“They’ve had more clarity and experience, they’ve had more failures, they’ve had more success, they’ve experienced different tournaments around the world.”

Despite the rapidly changing nature of the format, there is a striking continuity to England’s core, which includes eight members of their 2016 campaign and nine members of their ODI World Cup success in 2019. Rather than indicating stasis, this lack of shift reflects how England’s embrace of a buccaneering style in white-ball cricket six years ago was ahead of the curve.

But if Morgan is to join MS Dhoni as the sole man to captain a victorious team in both the ODI and T20 World Cups, the side will need to be smart, too. England have the power to clear 200 with ease when conditions are right, but the IPL and the first stage indicates that 150 will often prove a winning total.

“The side who adapts to all three venues the best throughout this tournament will go on and win,” Morgan said. “We’ve shown that we can get 200 or maybe more, and also play in the dogfight game – the 130 or 140 game.”

The absences of Jofra Archer and Ben Stokes help explain why, despite their formidable batting line-up, England cannot quite be considered favourites: that tag falls to India, with their abundance of batting and bowling options and abundant IPL experience. The West Indies, whose focus on six-hitting rather than minimising dot balls has redefined the sport, are not far behind either. If a winner is to emerge from beyond this trio, Pakistan, who have excellent bowling and a side well-suited to lower-scoring games, are the most compelling option. No World Cup would be complete without a “group of death”.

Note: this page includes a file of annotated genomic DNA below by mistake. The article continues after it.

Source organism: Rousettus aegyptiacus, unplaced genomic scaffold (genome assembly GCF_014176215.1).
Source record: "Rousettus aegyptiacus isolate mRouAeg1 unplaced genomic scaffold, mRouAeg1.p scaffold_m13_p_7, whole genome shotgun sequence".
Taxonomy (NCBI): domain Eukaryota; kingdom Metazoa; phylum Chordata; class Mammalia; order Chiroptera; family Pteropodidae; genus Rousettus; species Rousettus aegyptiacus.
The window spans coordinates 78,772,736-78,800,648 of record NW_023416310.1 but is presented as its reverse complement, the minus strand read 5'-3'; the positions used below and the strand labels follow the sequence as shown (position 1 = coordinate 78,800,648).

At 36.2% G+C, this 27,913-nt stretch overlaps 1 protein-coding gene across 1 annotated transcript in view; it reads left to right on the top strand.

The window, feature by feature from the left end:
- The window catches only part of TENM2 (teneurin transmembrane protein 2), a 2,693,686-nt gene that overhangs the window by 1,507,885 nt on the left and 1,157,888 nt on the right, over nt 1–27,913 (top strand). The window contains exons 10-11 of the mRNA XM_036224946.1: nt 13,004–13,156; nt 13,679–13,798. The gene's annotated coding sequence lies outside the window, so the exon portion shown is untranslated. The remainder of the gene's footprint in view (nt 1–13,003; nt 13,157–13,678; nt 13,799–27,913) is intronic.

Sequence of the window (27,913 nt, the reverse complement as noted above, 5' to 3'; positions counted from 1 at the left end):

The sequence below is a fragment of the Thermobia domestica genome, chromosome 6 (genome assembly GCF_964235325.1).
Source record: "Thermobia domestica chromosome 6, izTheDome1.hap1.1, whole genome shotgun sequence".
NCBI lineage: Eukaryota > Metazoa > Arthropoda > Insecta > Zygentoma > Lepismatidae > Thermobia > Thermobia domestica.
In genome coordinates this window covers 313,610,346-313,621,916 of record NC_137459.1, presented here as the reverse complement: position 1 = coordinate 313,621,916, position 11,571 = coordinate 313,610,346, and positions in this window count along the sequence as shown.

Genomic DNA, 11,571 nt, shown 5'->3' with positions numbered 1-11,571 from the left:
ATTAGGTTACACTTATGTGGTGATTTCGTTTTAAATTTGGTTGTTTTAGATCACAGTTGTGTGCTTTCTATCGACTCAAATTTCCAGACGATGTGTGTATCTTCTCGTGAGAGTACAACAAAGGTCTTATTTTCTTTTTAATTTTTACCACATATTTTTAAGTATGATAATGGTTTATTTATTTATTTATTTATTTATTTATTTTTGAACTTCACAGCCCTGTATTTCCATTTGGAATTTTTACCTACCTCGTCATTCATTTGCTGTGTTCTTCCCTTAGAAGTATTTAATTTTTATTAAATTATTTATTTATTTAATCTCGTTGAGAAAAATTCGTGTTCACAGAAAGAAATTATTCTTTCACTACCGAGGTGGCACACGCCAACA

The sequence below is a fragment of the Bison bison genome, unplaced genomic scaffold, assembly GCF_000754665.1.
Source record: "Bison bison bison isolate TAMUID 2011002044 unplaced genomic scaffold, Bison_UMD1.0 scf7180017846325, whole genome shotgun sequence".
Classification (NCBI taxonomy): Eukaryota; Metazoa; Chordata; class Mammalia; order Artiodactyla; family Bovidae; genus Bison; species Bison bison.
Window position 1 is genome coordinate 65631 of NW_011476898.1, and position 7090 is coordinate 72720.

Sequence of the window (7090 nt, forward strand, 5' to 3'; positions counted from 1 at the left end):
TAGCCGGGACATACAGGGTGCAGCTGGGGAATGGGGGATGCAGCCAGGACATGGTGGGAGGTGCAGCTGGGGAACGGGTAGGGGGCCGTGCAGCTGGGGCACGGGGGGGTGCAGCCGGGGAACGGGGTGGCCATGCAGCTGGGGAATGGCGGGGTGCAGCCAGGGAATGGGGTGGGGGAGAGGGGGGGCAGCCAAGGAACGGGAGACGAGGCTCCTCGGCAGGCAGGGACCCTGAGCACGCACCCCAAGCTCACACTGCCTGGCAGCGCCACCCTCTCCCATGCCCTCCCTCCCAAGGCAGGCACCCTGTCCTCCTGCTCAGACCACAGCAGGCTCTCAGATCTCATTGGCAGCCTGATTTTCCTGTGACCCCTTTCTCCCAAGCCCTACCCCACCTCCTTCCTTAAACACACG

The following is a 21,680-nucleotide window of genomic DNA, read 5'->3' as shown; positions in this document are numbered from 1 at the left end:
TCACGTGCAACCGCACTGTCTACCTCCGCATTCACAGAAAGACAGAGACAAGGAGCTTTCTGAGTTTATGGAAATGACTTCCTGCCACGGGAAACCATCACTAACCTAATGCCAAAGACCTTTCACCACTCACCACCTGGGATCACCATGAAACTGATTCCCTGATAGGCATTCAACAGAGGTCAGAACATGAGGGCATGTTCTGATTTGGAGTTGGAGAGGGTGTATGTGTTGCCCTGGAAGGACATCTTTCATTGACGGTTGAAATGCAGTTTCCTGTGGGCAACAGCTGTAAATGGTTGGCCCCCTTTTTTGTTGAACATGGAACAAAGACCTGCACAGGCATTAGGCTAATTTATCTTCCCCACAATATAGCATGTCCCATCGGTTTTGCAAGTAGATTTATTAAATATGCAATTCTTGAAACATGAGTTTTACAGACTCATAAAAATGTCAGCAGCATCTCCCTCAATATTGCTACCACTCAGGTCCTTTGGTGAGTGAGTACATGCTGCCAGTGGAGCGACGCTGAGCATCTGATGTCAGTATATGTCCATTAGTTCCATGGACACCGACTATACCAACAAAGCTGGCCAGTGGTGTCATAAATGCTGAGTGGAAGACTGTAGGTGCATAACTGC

England, emphatically, have landed themselves in it – with Bangladesh and Sri Lanka, who both have varied bowling attacks well-suited to conditions, qualifying for Group 1 from the first stage. They will join the West Indies, South Africa and Australia – who have seldom arrived at a global event looking so far short of the pace – as England’s opponents. Four victories from the five group games would make a side almost certain to reach the semi-finals, but it would be little surprise if several teams ended up with three wins and two defeats, and progression was determined on net run rate. England, rightly, will consider that their quality means that they should avoid having to worry about such permutations. And yet, for all the science in the sport, T20 remains the most volatile format.

It is a game in which one outstanding performance or simply luck – in this tournament, the toss, with fears that dew will favour chasing teams in day-night games – can have an outsized impact. That the best team does not always win, and the uncertainty this provides, is at the heart of T20’s global appeal.